I have been meaning to put these thoughts down for a while. I don’t know if they’ll help anyone, but when I blog about gender identity it’s mostly for one of two purposes. Firstly, that maybe someone who doesn’t ‘get’ it might read this and start to understand. Secondly, because when I was learning about myself I felt incredibly alone, terrified and isolated, until I read blogs written by people like me which actually saved my life. I’ve had a lot of time to ponder my identity, and even though I’m late to the party (in my mid-30’s), I know that while I’m genderfluid or non-binary, I’m also transmasculine.
I remember lying on my couch in the dark before I truly understood this, in a house far away from my family and my home state. I remember my thoughts spiraling down into a pit of depression I’d never experienced before, one that scared me so much I knew I had to examine it, dissect it, and figure it out, or there wouldn’t be anything left of me. I just lay there, my mind spinning, wondering why I couldn’t feel okay. Wondering why nothing in my life felt right.
When I first started exploring my own identity I didn’t know what labels were open to me. I didn’t know I could be one or many things. I grew up in the 80’s and 90’s, and gender identity was rarely discussed. I had no role model. I had no guide. I didn’t know what options were on the menu. I had this idea of where I thought I should be based on what my society and culture told me I and based on my very best role models – my parents. By their mid-20’s they had everything I thought I should want to have. Great jobs, a home, two kids.
Took me forever to learn that I’m NOT them. Hell, I’m still figuring that out.
This isn’t meant to slight my parents. They’re actually the coolest parents. I never explored my gender identity as a child because they never enforced uncomfortable gender roles on their kids. I climbed trees, wore dirty jeans, played in the mud, and hated dolls. And all that was fine with them. I never felt forced into a box because there was no box.
This was both good and bad, in hindsight. Good because I had total freedom to be myself. Bad, because I never actually had any cause to question my identity until I got older and realized the things I had thought I wanted, weren’t. The role I tried to fit myself into was all wrong. I tried so hard to not stand out in a crowd that in doing so, I never questioned myself, my identity, who I was. Let me reiterate – I did it to myself.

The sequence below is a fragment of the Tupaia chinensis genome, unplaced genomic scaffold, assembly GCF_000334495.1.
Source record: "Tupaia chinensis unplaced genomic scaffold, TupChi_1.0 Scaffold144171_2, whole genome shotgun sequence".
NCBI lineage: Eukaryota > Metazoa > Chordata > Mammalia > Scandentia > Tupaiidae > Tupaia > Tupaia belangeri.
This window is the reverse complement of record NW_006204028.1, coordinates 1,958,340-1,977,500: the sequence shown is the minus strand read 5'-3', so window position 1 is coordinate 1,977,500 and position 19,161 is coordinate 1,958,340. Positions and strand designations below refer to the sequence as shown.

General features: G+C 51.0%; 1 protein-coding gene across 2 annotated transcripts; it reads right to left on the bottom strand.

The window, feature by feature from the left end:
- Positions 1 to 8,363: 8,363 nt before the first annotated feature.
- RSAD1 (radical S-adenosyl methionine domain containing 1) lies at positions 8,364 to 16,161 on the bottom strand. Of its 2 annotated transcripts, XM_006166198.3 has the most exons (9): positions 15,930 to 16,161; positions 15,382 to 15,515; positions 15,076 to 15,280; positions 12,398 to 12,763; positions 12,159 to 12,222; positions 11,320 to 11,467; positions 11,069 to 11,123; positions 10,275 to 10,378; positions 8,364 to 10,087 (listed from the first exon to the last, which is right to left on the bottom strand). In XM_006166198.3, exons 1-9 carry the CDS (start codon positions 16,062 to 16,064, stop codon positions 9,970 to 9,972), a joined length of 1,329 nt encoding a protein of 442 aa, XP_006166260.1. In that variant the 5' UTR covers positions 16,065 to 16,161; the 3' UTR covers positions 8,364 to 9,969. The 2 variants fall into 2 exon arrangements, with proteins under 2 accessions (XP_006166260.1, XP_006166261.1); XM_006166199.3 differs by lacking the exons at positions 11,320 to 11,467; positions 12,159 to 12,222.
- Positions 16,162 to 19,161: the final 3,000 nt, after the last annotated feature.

I learned that much later.
The cool thing is, you’re never too old to learn about yourself. I had to learn that too. You’re never too old to look into your heart and see what or who it beats for. I wish I’d understood these things earlier, because it would have made my younger life a little easier in some respects, but I know them now. I know who I am and where I need to go.
Some days I still feel like I did this too late and I spent a decade and a half being totally the wrong person. Some days I feel way too old to change. Some days it’s so hard to put forth the effort to dress a certain way, style my hair just right, and present to the world the person I want them to see. I look in the mirror and catch a glimpse of that guy and I want to smash my fist into it because why can’t that guy be me every day, without this much effort?
And then I stop and I breathe and I look again, and I’m happy because at least I saw that guy. At least he was there. At least I know what I need, and where I have to go. Who I have to be.
The road is long; the road is hard. The road is paved with both successes and failures, with danger and fear. But it’s also paved with surprises, kindness, and love where I didn’t expect any. I can walk it, maybe slower than some, maybe later than some, but I can travel on it because that road isn’t exclusive.
There’s lots more that can be written on this topic, and lots I hope to eventually write. What I wanted to say, though, is that we all experience different travels, different journeys in life. We learn things about ourselves and if we keep our minds open, we won’t stop learning. We should listen to ourselves and listen to each other.
I came out to my parents, officially, two weeks ago, after about 5 years of self-exploration. I am 36.
I still have parents. They still love me. There’s confusion, and there’s difficulty. There’s misunderstanding and there are a lot of questions. In the end, though, when I told my dad I could handle pretty much anything but losing his love, he just looked at me with a stern expression on his face, the one he gets when he’s about to lay down the law, and said five words:
“That’s never going to happen.”
I’m sure there will be plenty of speedbumps in the road. We’ve already learned that acceptance doesn’t mean ready understanding. Unconditional love doesn’t mean unconditional acceptance. But for the moment, I took a risk and it paid off.
I’ve learned since that coming out isn’t a one-and-done deal. Every friendship I’ve had has been tested. Some have flourished. Some have died. I’ve found new ones I didn’t ever expect.
I’m currently on vacation, and it’s given me a lot of opportunity to re-evaluate what I’ve done with my life so far. I’ve been reflecting on where I am now and where I want to be in five years. I’ve been thinking about what I want, what I need to do with my life, how to make a difference. Change is coming, and I’m not afraid.
Oh, the places I’m going to go.